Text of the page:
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After protests, Slovak PM faces tough talks to keep government together

BRATISLAVA (Reuters) - Following the biggest street protests in decades, Slovakia’s long-serving Prime Minister Robert Fico faces a deadline on Monday to ditch his closest ally or risk breaking apart his coalition government.

Slovakia's Prime Minister Robert Fico reacts after a meeting of Slovakia’s three top officials at the Bratislava castle, Bratislava, Slovakia March 9, 2018. REUTERS/Radovan Stoklasa

The death of investigative reporter Jan Kuciak, who probed fraud cases involving politically-connected businessmen, has stoked public anger over persistent corruption allegations and pushed Fico’s government towards collapse.

In the largest protests since the fall of communism in 1989, an estimated 50,000 people rallied in Bratislava on Friday and thousands more in other cities, demanding the resignation of Fico’s cabinet a thorough investigation of Kuciak’s death.

Fico’s junior partner in government, the Most-Hid (Bridge) group, has demanded Fico dismiss Interior Minister Robert Kalinak, a founding member of Fico’s Smer party, by Monday.

Fico has resisted getting rid of Kalinak but, worried over losing Most-Hid’s support, last week said he was ready to offer solutions to keep their support.

Without Most-Hid, a centrist group that represents the ethnic Hungarian minority in Slovakia, Fico will have to rule over a minority government but would need to rely on the support of far-right deputies, which some Smer members are against. An early election could follow.

Most-Hid’s leadership will meet on Monday. Deputy Prime Minister and Smer official Peter Pellegrini said on Sunday some changes should be made.

“We should make concessions, changes in government, that would satisfy our coalition partners and help stabilise tensions in society,” he told the public broadcaster RTVS.

Even if Fico dismisses Kalinak, it may not satisfy Most-Hid. Many of its lawmakers were angered last week when Fico began referring to what the party called “conspiracy theories that may threaten talks on government reconstruction”.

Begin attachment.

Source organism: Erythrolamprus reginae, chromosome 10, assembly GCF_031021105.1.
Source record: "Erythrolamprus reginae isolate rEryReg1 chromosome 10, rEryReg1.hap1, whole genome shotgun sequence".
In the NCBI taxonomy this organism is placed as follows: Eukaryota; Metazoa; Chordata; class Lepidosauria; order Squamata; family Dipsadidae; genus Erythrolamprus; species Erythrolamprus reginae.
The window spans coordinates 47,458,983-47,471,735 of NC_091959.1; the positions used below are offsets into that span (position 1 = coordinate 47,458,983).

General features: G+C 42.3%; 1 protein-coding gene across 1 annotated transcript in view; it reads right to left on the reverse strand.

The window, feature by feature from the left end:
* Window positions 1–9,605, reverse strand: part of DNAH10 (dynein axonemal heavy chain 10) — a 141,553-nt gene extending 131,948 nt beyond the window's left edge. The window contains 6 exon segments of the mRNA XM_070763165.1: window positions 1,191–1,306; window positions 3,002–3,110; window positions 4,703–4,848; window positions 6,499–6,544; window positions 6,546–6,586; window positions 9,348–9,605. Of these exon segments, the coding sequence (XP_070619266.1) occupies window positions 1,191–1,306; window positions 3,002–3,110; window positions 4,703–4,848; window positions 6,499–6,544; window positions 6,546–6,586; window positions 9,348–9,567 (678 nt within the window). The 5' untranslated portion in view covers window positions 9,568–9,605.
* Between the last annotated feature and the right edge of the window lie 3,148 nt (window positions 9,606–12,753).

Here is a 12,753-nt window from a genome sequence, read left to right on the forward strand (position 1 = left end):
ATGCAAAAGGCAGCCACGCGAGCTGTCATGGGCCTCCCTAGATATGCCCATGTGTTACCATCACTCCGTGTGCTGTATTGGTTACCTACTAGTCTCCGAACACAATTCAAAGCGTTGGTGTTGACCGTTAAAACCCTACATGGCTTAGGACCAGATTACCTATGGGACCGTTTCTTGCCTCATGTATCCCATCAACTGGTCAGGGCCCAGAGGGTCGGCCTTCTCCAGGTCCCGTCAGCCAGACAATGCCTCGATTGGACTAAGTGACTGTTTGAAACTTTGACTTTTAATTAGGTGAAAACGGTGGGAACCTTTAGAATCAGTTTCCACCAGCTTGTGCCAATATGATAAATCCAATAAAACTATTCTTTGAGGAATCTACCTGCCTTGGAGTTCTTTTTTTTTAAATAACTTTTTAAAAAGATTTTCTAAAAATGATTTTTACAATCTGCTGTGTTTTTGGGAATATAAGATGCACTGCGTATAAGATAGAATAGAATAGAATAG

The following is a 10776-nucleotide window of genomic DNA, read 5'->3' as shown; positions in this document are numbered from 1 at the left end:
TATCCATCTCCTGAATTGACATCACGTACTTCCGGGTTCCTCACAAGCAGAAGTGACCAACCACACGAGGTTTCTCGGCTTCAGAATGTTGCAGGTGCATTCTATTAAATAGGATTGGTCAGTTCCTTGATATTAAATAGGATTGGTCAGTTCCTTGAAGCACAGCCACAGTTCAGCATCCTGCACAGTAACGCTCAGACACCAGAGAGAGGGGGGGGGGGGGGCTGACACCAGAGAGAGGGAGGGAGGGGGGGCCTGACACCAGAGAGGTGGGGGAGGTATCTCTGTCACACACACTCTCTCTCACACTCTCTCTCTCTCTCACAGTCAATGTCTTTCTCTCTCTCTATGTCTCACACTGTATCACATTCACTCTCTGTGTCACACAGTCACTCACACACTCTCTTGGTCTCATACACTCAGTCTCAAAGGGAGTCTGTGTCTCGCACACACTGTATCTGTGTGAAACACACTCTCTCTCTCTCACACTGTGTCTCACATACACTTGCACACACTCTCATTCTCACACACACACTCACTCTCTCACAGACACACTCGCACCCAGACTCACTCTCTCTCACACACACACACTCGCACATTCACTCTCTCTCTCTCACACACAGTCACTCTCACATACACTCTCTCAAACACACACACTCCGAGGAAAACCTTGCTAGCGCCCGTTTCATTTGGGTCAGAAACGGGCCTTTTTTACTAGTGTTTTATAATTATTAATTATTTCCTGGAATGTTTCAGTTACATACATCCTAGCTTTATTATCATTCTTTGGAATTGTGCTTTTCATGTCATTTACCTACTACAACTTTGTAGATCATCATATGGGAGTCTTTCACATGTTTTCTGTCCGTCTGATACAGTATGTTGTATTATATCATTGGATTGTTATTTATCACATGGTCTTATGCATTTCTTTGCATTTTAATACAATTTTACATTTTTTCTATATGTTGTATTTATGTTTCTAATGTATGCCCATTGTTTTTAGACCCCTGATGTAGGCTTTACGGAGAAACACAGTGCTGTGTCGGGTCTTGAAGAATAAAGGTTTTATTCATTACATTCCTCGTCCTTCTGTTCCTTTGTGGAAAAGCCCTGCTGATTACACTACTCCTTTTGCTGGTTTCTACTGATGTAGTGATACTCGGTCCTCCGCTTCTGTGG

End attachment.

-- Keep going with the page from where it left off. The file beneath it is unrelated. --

In attacks echoing those of Hungarian Prime Minister Viktor Orban, Fico has accused foreign forces of trying to destabilise Slovakia and has questioned the president’s meetings with financier George Soros in New York last year.

Critics say Kalinak, who oversees the police as interior minister, cannot guarantee an independent investigation into the killing of Kuciak and his fiancee in late February.

Before he was shot dead, Kuciak had been investigating Italian businessmen in Slovakia with suspected mafia links. One of the Italians that Kuciak wrote about had co-owned firms with two Slovaks who went on to work in Fico’s office.

Both have resigned but deny links to the murder. Their Italian former business partner denies connections to the mafia. No one has been charged in the killings.

In the past, Kuciak had also written about a real-estate developer investigated for tax fraud who had business ties to Kalinak. Both have denied wrongdoing.

Fico’s three-party coalition, also including centrist Slovak National Party (SNS), holds 78 of the 150 seats in parliament.

If Fico can keep the coalition together, it is likely to still face a test as opposition parties are readying a no-confidence motion. They need 76 votes to topple the government, meaning defectors could be costly.

Reporting by Tatiana Jancarikova; Editing by Peter Graff